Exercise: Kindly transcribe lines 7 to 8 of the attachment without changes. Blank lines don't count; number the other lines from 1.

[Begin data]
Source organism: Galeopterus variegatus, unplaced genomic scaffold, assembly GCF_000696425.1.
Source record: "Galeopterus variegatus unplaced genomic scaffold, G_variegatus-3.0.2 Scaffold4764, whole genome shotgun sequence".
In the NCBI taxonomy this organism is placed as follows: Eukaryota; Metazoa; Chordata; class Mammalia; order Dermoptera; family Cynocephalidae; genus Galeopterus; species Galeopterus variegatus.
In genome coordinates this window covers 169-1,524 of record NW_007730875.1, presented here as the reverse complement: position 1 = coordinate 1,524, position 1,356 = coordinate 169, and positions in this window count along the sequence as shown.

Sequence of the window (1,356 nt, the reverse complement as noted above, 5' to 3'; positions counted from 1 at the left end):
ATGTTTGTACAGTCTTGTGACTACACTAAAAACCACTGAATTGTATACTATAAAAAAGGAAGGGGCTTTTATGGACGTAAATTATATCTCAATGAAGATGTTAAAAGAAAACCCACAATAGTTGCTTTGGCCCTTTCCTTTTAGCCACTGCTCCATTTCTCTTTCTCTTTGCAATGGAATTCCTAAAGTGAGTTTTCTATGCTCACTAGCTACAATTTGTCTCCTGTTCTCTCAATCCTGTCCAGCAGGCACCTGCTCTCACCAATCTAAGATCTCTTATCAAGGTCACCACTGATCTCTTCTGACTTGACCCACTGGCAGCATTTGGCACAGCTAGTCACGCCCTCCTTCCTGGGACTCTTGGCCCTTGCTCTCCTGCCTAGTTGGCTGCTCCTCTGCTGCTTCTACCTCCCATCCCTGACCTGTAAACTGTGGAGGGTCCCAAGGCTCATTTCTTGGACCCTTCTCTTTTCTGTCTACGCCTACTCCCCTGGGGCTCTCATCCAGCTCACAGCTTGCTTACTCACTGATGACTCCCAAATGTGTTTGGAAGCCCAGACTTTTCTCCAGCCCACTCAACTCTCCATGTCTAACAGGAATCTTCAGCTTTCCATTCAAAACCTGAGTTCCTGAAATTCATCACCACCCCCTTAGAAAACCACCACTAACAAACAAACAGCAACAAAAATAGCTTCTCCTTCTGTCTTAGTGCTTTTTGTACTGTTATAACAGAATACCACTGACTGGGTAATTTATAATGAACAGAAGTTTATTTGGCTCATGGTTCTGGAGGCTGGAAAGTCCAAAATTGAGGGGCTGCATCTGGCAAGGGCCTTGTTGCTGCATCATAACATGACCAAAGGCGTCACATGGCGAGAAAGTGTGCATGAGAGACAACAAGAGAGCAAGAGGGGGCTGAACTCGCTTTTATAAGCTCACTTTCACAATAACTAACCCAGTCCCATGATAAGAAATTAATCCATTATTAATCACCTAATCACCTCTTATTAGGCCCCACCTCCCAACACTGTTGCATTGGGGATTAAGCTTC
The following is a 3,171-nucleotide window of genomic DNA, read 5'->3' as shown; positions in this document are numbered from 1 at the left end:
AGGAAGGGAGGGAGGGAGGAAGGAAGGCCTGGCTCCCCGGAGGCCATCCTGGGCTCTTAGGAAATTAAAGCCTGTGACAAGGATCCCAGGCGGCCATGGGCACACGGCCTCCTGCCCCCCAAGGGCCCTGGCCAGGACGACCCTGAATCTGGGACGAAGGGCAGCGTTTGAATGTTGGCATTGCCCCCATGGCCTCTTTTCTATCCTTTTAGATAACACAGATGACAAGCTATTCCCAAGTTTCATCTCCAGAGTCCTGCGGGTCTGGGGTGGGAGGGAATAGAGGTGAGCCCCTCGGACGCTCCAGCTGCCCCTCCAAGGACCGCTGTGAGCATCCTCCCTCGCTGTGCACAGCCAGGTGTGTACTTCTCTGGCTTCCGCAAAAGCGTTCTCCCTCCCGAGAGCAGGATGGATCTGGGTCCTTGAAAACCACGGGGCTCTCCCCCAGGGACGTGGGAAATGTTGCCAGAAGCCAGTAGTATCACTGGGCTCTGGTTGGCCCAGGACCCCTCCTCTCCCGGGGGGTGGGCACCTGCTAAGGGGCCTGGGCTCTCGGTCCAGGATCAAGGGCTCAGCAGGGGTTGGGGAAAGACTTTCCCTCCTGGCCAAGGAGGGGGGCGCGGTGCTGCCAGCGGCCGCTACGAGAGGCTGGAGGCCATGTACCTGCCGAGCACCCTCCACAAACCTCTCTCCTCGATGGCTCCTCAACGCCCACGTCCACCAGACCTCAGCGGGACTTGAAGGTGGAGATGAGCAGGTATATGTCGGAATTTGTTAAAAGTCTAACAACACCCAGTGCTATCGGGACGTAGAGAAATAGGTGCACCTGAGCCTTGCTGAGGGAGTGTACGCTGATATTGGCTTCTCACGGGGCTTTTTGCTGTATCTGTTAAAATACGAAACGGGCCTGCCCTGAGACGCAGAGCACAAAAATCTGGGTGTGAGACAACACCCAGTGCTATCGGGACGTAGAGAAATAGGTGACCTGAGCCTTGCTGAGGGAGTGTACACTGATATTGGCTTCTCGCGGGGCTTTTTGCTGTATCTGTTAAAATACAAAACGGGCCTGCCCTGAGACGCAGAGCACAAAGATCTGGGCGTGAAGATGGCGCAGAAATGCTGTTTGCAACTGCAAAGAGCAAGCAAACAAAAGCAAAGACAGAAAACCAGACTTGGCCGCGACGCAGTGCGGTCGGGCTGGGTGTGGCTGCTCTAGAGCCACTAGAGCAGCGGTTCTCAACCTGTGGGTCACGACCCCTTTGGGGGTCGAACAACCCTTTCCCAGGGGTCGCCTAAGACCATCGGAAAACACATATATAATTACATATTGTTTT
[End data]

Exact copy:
The following is a 3,171-nucleotide window of genomic DNA, read 5'->3' as shown; positions in this document are numbered from 1 at the left end:
AGGAAGGGAGGGAGGGAGGAAGGAAGGCCTGGCTCCCCGGAGGCCATCCTGGGCTCTTAGGAAATTAAAGCCTGTGACAAGGATCCCAGGCGGCCATGGGCACACGGCCTCCTGCCCCCCAAGGGCCCTGGCCAGGACGACCCTGAATCTGGGACGAAGGGCAGCGTTTGAATGTTGGCATTGCCCCCATGGCCTCTTTTCTATCCTTTTAGATAACACAGATGACAAGCTATTCCCAAGTTTCATCTCCAGAGTCCTGCGGGTCTGGGGTGGGAGGGAATAGAGGTGAGCCCCTCGGACGCTCCAGCTGCCCCTCCAAGGACCGCTGTGAGCATCCTCCCTCGCTGTGCACAGCCAGGTGTGTACTTCTCTGGCTTCCGCAAAAGCGTTCTCCCTCCCGAGAGCAGGATGGATCTGGGTCCTTGAAAACCACGGGGCTCTCCCCCAGGGACGTGGGAAATGTTGCCAGAAGCCAGTAGTATCACTGGGCTCTGGTTGGCCCAGGACCCCTCCTCTCCCGGGGGGTGGGCACCTGCTAAGGGGCCTGGGCTCTCGGTCCAGGATCAAGGGCTCAGCAGGGGTTGGGGAAAGACTTTCCCTCCTGGCCAAGGAGGGGGGCGCGGTGCTGCCAGCGGCCGCTACGAGAGGCTGGAGGCCATGTACCTGCCGAGCACCCTCCACAAACCTCTCTCCTCGATGGCTCCTCAACGCCCACGTCCACCAGACCTCAGCGGGACTTGAAGGTGGAGATGAGCAGGTATATGTCGGAATTTGTTAAAAGTCTAACAACACCCAGTGCTATCGGGACGTAGAGAAATAGGTGCACCTGAGCCTTGCTGAGGGAGTGTACGCTGATATTGGCTTCTCACGGGGCTTTTTGCTGTATCTGTTAAAATACGAAACGGGCCTGCCCTGAGACGCAGAGCACAAAAATCTGGGTGTGAGACAACACCCAGTGCTATCGGGACGTAGAGAAATAGGTGACCTGAGCCTTGCTGAGGGAGTGTACACTGATATTGGCTTCTCGCGGGGCTTTTTGCTGTATCTGTTAAAATACAAAACGGGCCTGCCCTGAGACGCAGAGCACAAAGATCTGGGCGTGAAGATGGCGCAGAAATGCTGTTTGCAACTGCAAAGAGCAAGCAAACAAAAGCAAAGACAGAAAACCAGACTTGGCCGCGACGCAGTGCGGTCGGGCTGGGTGTGGCTGCTCTAGAGCCACTAGAGCAGCGGTTCTCAACCTGTGGGTCACGACCCCTTTGGGGGTCGAACAACCCTTTCCCAGGGGTCGCCTAAGACCATCGGAAAACACATATATAATTACATATTGTTTT